This is a very interesting post that captures an issue I have noticed as well. It delves into the problem that when all (or most of) the superheroes are white, it makes it seem strange for a person of color to put on that costume for Halloween or at comic conventions. I see this played out with my own kids, who will say things like, you can be like a black Batman, or Master Chief, or something like that. A person of color can’t just be Batman or Master Chief, they are the black version. And while this may not seem like a big deal, when it comes to the sense of self-worth for young people, I think it does matter that they get the message that the cool heroes are generally white. They get the message.
From the article:
Cosplaying in and of itself can be stressful enough; I’ve definitely had convention days when I did not feel confident enough for tight spandex. But for non-white fans, the additional pressure felt when not playing a character of the same ethnicity can add an unspoken anxiety to the experience. It often feels like a white cosplayer can not only dress as their favorite characters of color but also do so in the most offensive way without comment. But when a non-white cosplayer colors outside the lines in the same way, there’s a risk of getting an awkward look because–instead of seeing the costume–no matter how perfect it might be, others see the color of your skin and you can see the confusion in their eyes: Why is a black girl dressed as Zatanna?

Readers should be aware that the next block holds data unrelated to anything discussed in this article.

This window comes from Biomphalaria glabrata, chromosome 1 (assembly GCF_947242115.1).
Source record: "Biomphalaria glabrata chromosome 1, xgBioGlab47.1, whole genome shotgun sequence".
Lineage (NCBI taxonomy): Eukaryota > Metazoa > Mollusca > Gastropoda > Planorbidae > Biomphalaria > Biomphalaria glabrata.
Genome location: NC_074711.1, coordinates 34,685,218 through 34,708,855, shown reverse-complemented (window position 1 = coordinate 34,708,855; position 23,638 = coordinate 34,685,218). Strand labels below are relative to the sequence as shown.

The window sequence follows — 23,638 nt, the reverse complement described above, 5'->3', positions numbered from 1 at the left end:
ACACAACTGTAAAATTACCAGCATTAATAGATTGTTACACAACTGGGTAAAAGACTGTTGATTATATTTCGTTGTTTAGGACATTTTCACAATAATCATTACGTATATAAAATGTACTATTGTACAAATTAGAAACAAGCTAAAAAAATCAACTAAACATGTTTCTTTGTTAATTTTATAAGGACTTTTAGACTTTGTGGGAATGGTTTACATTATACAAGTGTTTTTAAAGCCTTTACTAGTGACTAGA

Worse are the ones who aren’t confused, but then think they’re being inoffensively clever. You know there probably weren’t many Black USO Girls in the 1940s, right?” Or, my personal favorite, “Wonder Woman? I thought you would’ve done Nubia.
I know it is not an intended ethnic slight by the creators of these comics, since most were created years ago and they are created by people who largely have the same skin tone as the characters. Not surprising. The hard part is that even when the few minorities in the field create minority heroes, few are going to make it to the popularity level of a Spiderman or Superman, because we also can see most whites also gravitate towards heroes that look like them, that they can fantasize and role play about being. So I’m not casting blame here. Just noting that it is a problem that really does exist unfortunately and I do hope that in time there will be more Hispanic or black, or Asian-American heroes created and that become mainstream. And in the meantime, I hope people can feel free to role play as any hero they choose to be. After all, it is all fantasy anyway.
The writer of the article made an interesting point though:
Of course, the half the beauty of white privilege in fandom is never seeing or thinking of yourself rendered as unrealistic in a space that’s supposed to be unrealistic and fantastical to begin with. So what’s to change, right?
Here is the full article.